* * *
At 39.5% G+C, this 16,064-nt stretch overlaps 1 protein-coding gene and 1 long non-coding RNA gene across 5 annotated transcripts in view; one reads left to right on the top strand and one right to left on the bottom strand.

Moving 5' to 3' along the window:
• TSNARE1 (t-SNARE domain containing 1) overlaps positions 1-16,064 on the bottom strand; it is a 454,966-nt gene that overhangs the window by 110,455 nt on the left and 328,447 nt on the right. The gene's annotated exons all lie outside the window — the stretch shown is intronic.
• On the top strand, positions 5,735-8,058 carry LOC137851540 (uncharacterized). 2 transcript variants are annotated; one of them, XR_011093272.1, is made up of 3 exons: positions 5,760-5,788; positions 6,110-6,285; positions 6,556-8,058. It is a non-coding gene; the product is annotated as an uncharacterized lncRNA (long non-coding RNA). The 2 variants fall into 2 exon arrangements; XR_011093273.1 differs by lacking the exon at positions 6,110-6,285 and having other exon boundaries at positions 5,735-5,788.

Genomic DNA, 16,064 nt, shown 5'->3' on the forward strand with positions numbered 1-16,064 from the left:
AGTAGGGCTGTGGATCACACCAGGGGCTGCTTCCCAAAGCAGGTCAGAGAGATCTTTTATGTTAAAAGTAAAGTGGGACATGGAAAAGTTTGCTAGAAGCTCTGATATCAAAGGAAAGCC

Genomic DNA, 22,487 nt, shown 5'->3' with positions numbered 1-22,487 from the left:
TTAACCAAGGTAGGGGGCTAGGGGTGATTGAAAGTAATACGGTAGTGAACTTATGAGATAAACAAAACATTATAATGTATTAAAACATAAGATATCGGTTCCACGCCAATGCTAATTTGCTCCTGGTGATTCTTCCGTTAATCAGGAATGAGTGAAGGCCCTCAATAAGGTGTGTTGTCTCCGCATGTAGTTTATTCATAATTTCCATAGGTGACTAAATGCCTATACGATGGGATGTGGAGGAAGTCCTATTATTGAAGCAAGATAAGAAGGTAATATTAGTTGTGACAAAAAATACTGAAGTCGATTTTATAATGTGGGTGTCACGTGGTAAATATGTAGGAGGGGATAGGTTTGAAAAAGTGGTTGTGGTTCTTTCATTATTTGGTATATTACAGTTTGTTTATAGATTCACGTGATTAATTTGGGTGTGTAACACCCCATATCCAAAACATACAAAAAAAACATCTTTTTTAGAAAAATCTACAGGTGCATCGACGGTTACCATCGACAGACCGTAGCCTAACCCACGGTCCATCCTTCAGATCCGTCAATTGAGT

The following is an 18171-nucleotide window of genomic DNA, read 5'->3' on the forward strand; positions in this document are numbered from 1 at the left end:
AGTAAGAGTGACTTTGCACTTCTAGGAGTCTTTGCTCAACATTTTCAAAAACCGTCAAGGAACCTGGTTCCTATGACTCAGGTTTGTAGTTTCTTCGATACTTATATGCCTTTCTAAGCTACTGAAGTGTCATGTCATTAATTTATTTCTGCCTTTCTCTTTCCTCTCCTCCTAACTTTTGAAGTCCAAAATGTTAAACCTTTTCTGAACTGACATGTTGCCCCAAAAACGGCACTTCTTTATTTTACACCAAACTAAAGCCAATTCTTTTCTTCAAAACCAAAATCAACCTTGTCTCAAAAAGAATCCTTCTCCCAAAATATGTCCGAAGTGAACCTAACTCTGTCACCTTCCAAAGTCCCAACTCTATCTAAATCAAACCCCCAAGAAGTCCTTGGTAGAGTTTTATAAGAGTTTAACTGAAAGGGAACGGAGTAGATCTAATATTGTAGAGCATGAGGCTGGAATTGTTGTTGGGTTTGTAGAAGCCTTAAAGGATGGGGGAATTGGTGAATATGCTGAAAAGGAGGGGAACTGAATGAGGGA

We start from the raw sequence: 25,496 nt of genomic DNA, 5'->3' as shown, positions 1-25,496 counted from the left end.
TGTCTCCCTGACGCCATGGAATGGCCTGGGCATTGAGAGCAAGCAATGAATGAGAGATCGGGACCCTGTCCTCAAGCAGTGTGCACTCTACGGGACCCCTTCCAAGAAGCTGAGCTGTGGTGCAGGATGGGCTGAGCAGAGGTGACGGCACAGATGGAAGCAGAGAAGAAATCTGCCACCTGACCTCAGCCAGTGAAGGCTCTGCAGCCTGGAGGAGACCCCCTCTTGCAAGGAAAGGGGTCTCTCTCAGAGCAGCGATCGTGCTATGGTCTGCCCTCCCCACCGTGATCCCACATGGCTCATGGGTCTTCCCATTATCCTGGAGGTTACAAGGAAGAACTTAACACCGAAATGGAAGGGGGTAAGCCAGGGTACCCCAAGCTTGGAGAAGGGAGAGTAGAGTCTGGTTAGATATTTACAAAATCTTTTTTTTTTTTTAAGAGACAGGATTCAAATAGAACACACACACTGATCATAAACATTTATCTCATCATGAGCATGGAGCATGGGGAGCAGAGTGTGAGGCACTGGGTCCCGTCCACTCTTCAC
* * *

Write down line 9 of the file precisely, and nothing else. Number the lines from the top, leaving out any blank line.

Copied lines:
The following is an 18171-nucleotide window of genomic DNA, read 5'->3' on the forward strand; positions in this document are numbered from 1 at the left end: